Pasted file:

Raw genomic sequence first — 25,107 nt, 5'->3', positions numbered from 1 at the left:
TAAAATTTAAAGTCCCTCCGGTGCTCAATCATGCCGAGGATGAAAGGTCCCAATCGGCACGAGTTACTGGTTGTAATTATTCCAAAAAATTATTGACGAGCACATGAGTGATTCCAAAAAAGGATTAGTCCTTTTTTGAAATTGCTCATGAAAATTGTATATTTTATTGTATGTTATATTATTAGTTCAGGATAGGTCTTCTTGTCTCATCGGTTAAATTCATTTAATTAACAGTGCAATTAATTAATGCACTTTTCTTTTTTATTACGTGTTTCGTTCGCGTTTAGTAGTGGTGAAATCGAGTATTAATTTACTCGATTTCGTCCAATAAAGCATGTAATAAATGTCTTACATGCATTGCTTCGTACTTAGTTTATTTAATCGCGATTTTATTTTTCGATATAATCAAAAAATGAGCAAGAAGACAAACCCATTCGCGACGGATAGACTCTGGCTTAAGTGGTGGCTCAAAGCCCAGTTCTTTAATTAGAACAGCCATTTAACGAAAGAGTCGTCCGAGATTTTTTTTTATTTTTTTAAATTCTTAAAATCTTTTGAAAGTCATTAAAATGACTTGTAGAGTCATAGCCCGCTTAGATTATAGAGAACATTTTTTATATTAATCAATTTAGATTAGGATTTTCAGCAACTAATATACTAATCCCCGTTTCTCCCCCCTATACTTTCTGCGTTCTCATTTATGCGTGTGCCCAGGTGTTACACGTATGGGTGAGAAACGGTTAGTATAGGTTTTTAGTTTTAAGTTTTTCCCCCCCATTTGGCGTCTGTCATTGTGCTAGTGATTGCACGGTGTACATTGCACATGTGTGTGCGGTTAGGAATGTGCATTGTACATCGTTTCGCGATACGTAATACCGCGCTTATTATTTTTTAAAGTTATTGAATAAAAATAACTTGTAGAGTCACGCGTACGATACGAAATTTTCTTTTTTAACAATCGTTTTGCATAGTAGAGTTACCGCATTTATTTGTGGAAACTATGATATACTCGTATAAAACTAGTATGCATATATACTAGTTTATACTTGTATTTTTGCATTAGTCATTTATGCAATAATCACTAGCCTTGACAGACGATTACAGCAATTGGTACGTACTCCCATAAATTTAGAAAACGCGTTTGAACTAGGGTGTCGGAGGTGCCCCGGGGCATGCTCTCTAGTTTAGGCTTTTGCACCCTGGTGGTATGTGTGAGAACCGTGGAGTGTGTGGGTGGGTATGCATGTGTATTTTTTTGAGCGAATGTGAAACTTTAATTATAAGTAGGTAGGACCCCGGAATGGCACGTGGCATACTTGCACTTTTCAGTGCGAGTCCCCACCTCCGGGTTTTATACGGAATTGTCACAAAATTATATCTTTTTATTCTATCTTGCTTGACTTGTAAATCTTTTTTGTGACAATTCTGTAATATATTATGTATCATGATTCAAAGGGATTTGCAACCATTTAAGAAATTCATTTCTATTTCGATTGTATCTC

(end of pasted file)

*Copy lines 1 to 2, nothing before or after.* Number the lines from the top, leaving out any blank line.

Raw genomic sequence first — 25,107 nt, 5'->3', positions numbered from 1 at the left:
TAAAATTTAAAGTCCCTCCGGTGCTCAATCATGCCGAGGATGAAAGGTCCCAATCGGCACGAGTTACTGGTTGTAATTATTCCAAAAAATTATTGACGAGCACATGAGTGATTCCAAAAAAGGATTAGTCCTTTTTTGAAATTGCTCATGAAAATTGTATATTTTATTGTATGTTATATTATTAGTTCAGGATAGGTCTTCTTGTCTCATCGGTTAAATTCATTTAATTAACAGTGCAATTAATTAATGCACTTTTCTTTTTTATTACGTGTTTCGTTCGCGTTTAGTAGTGGTGAAATCGAGTATTAATTTACTCGATTTCGTCCAATAAAGCATGTAATAAATGTCTTACATGCATTGCTTCGTACTTAGTTTATTTAATCGCGATTTTATTTTTCGATATAATCAAAAAATGAGCAAGAAGACAAACCCATTCGCGACGGATAGACTCTGGCTTAAGTGGTGGCTCAAAGCCCAGTTCTTTAATTAGAACAGCCATTTAACGAAAGAGTCGTCCGAGATTTTTTTTTATTTTTTTAAATTCTTAAAATCTTTTGAAAGTCATTAAAATGACTTGTAGAGTCATAGCCCGCTTAGATTATAGAGAACATTTTTTATATTAATCAATTTAGATTAGGATTTTCAGCAACTAATATACTAATCCCCGTTTCTCCCCCCTATACTTTCTGCGTTCTCATTTATGCGTGTGCCCAGGTGTTACACGTATGGGTGAGAAACGGTTAGTATAGGTTTTTAGTTTTAAGTTTTTCCCCCCCATTTGGCGTCTGTCATTGTGCTAGTGATTGCACGGTGTACATTGCACATGTGTGTGCGGTTAGGAATGTGCATTGTACATCGTTTCGCGATACGTAATACCGCGCTTATTATTTTTTAAAGTTATTGAATAAAAATAACTTGTAGAGTCACGCGTACGATACGAAATTTTCTTTTTTAACAATCGTTTTGCATAGTAGAGTTACCGCATTTATTTGTGGAAACTATGATATACTCGTATAAAACTAGTATGCATATATACTAGTTTATACTTGTATTTTTGCATTAGTCATTTATGCAATAATCACTAGCCTTGACAGACGATTACAGCAATTGGTACGTACTCCCATAAATTTAGAAAACGCGTTTGAACTAGGGTGTCGGAGGTGCCCCGGGGCATGCTCTCTAGTTTAGGCTTTTGCACCCTGGTGGTATGTGTGAGAACCGTGGAGTGTGTGGGTGGGTATGCATGTGTATTTTTTTGAGCGAATGTGAAACTTTAATTATAAGTAGGTAGGACCCCGGAATGGCACGTGGCATACTTGCACTTTTCAGTGCGAGTCCCCACCTCCGGGTTTTATACGGAATTGTCACAAAATTATATCTTTTTATTCTATCTTGCTTGACTTGTAAATCTTTTTTGTGACAATTCTGTAATATATTATGTATCATGATTCAAAGGGATTTGCAACCATTTAAGAAATTCATTTCTATTTCGATTGTATCTC